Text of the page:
OM: Oh no! The gasoline engine will provide enough electric power to the battery to allow you to limp--I mean, sedately motor-- home at a very reduced speed, I mean, as long as itís not too far, you know...40 miles and all...

MAC: What?!

OM: Did I say that? Ha-ha! I mean that the gasoline engine actually drives the wheels if, you know, the battery gets too low, or if, you know, you want to drive at really crazy speeds...

MAC: What do you mean, crazy speeds?

OM: You know, like around 70...or so...

MAC: What?! But that means that the Volt is just another hybrid!

OM: Have I mentioned hi-tech? Quiet? Revolutionary? Green?

MAC: Oh never mind. Where can I buy one?

OM: For the time being, only in Texas, California, Michigan, New York, New Jersey, Connecticut and Washington D.C.

MAC: What? Why only those places?

OM: Green?

MAC: Never mind. How much does one cost?

OM: Weíre really proud of that! A basic model is only MSRP $41,000!

MAC: What?!

OM: But the government will give you a $7500 tax credit for each and every Volt you buy!

MAC: But that means the car still costs $33,500 for a base model...

OM: Isnít that great...

MAC: $2000 for a home battery charger! Thatís $35,500! For a compact car with a range less than 40 miles! Wait a minute...I also have to consider how much in taxes I have to pay to buy my own car!

OM: Green! Revolutionary! Save the planet!

MAC: Hey, you guys said you were gonna make 60,000 of the things. How many are you actually making?

OM: Oh, weíre making, a whole, complete, absolutely making, you know...10,000...

MAC: Ten thousand? Just for those six states?

OM: On no! For all of North America.

MAC: What?!

OM: How many can I put you down for? Green...

And so Chevrolet is producing a compact car with a range of less than 40 miles, a car that is not, in fact, an all electrically driven car, but another sort of hybrid, a hybrid that costs, even with additional taxpayer support beyond the taxpayerís 61% stake in GM, at least $33,500. And what, pray tell, niche market does Chevrolet hope to fill or create with the Volt? The hopenchange, ďyes we canĒ niche market has been, of late, severely depleted and disheartened. What family could afford to employ a Volt as their sole vehicle? For most, the Volt could not serve as even a reliable second car.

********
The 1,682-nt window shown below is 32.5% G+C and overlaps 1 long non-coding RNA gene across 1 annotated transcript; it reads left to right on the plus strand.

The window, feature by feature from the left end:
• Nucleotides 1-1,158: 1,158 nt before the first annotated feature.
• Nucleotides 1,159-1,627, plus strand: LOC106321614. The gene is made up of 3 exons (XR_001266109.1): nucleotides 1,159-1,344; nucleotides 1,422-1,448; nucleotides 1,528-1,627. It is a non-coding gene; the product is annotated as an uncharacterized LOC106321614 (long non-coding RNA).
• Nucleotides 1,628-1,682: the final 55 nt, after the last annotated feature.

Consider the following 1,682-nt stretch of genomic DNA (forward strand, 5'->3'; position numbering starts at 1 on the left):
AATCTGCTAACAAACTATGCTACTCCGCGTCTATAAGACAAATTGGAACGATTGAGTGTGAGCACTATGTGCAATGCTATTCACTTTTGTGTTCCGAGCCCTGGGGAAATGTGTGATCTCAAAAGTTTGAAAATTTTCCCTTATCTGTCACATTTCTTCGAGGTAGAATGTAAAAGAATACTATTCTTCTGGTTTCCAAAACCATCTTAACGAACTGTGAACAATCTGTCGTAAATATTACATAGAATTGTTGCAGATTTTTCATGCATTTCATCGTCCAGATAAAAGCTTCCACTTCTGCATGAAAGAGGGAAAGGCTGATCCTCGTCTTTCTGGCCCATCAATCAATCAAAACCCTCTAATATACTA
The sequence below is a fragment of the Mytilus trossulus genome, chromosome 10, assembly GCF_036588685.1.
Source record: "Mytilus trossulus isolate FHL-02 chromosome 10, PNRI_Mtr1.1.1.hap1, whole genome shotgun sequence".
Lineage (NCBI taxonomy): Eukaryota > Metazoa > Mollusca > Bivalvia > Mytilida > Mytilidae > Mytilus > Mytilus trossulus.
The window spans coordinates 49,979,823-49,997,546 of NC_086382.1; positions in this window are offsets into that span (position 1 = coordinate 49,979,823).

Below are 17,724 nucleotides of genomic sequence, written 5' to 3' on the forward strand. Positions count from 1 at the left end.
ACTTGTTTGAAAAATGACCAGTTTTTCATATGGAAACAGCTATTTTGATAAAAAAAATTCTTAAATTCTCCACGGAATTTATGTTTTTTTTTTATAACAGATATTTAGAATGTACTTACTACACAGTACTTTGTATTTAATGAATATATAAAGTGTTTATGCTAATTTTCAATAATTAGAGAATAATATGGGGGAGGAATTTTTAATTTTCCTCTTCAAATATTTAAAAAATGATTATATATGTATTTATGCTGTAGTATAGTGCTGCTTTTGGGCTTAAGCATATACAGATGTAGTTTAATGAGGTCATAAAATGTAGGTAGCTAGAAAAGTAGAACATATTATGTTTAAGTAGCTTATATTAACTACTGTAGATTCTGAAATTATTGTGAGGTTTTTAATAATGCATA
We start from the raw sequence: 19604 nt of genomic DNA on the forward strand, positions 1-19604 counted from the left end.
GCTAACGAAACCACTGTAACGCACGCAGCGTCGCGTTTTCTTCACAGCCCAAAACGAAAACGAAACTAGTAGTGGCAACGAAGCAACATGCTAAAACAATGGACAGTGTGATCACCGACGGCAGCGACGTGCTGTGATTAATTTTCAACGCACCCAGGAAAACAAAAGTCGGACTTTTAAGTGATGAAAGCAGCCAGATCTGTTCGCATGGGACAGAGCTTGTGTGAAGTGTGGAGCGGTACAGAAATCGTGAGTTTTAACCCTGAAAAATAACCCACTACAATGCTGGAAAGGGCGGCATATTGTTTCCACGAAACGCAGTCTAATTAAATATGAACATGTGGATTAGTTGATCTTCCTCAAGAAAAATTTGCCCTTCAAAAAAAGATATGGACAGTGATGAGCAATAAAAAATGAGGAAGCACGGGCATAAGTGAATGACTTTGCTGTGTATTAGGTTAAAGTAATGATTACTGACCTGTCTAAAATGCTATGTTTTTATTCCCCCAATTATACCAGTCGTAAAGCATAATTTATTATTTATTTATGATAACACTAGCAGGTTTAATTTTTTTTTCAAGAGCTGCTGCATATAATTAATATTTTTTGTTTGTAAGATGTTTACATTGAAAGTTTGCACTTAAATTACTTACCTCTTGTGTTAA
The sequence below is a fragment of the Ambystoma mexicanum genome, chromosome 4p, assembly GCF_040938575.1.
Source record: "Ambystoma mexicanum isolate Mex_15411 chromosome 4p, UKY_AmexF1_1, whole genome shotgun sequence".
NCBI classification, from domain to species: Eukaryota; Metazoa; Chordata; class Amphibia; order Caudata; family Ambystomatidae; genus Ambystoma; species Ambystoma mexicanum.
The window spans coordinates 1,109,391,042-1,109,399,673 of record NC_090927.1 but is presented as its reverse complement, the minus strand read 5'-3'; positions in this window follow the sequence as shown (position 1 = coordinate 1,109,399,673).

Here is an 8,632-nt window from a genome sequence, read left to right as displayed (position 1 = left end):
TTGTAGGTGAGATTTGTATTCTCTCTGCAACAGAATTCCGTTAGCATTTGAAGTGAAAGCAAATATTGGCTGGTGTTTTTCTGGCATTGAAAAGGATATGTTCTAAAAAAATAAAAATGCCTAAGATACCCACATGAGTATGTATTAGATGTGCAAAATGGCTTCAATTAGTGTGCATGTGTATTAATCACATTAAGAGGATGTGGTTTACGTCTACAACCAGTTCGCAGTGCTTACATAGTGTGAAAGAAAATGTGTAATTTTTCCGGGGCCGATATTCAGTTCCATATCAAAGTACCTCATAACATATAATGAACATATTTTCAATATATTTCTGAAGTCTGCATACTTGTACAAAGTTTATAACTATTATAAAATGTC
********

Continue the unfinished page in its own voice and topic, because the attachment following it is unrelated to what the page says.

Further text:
There remains yet another factor that has not been discussed in the media (Hmmm. I wonder why not?): Cold weather. Cold drains, even disables, batteries, even revolutionary, green, hi-tech, lithium-ion batteries. The colder the temperatures, the more quickly batteries drain, and in much of America and virtually all of Canada it gets cold enough for long portions of the year to render an all electric vehicle an expensive driveway awning. Patchwork fixes like heated garages and battery heaters are essentially useless. An onboard battery heater will drain the power of the battery it is working to keep warm, further reducing an already reduced range. Will there be a heated garage at work? An outlet for keeping the battery warm enough while itís being recharged so that it can be recharged? And if itís cold enough, will a Volt actually make it to work before it loses all of its battery power and is forced to rely on its underpowered gasoline engine? Itís a delicious irony that the Volt works best in warmer climates like Mexico or Central and South America where most people canít afford to buy one. Itís almost as if it was designed by the government!